The adults have been spent by Sensus, but the kids’ gears are starting to turn, and they will have to take this over, in a way. In my real thinking as a person, I think that’s really infuriating—the way that we put that pressure and that hope and assumption on the future generations and children to fix this.

But think about how many people are inspired by Greta Thunberg and the different reactions that we have to her. I think that people my age and older find her really inspirational and also feel defeated and feel some guilt and shame, as we should. And that’s that spent-ness. That’s us coming up against what we have already tried to do or failed to do—what our efforts for large collective change have achieved or failed to achieve.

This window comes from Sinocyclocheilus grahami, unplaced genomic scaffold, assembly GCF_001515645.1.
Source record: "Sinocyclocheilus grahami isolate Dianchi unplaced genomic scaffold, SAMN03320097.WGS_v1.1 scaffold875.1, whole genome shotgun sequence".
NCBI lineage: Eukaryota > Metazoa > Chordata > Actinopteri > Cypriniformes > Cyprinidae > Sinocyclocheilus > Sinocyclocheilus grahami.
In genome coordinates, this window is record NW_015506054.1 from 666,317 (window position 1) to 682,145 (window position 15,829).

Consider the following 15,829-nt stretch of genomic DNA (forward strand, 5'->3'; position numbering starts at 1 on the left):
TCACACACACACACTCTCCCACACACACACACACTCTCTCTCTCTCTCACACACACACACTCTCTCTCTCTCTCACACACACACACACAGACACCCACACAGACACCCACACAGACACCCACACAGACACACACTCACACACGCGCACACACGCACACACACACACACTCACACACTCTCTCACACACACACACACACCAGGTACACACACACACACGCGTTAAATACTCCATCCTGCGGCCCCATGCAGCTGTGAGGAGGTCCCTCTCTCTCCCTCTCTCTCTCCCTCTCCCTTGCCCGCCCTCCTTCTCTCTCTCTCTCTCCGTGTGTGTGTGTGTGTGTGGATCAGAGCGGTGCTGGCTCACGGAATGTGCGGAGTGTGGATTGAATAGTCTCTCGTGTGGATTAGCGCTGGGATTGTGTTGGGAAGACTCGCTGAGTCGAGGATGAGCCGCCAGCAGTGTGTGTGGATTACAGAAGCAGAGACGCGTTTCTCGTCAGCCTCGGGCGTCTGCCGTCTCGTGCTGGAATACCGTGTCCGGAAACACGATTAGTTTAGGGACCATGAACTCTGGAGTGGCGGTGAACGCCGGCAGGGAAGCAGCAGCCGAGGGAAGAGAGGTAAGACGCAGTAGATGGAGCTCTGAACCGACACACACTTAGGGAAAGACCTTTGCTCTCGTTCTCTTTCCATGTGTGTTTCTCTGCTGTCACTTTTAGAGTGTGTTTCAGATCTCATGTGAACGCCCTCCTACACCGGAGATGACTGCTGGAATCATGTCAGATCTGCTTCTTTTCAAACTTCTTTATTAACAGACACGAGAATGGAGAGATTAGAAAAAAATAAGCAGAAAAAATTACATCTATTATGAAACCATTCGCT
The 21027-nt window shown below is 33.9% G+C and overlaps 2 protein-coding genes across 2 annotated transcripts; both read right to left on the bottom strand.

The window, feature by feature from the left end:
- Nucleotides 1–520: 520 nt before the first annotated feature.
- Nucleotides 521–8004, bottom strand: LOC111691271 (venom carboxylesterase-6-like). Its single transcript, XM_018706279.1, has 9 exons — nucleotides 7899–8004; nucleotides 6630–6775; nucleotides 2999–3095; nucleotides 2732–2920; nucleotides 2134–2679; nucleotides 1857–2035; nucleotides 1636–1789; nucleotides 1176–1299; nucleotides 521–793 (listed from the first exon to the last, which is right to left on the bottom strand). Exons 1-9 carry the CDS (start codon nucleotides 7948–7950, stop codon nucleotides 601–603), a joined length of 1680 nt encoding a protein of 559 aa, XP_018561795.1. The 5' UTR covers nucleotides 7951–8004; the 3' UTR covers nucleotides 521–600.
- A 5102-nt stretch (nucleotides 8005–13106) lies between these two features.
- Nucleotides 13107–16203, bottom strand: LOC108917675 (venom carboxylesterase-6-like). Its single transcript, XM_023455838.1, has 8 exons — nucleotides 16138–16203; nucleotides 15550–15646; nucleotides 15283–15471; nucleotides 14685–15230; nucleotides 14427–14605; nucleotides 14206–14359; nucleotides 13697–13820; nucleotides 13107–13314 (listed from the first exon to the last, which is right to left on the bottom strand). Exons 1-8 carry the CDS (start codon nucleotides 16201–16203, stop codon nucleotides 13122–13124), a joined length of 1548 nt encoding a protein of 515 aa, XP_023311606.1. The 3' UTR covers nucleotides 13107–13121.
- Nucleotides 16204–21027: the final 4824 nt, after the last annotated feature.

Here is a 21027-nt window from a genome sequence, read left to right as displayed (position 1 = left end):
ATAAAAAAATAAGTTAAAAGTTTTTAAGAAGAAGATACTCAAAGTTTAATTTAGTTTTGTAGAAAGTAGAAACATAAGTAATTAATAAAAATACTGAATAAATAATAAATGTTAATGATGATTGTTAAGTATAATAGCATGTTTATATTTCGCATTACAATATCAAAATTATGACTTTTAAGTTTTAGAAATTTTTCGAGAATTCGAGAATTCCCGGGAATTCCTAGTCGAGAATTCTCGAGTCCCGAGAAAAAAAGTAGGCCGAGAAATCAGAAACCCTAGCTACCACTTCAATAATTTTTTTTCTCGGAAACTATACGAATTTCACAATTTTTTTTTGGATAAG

I think for those kids to act at the end of the book, is a message to the adults in their life who are standing there with them: It’s not good enough that you’re spent. It’s not okay that you’re spent. You’re going to have to keep stepping up because you brought us here. In some part, it’s also a message to myself, that I had so much anger and fear and hope while I was writing this book, and that it has to end on action for me. I didn’t write this book as a tool for action. I wrote it as a novel, and when I finished writing this book and I close it, then what do I do? Mary Agnes told me that I need to stand up and get out there and do something. I’m really, really glad that I didn’t bench those characters at the end.

I don’t even want to think about the reams of notes you had to go through in your research for this book.

It was a terrible headache that I had for seven years. Because I do not have a science background at all. And what on earth was I thinking? Because I’m only ever interested in things that I don’t understand yet.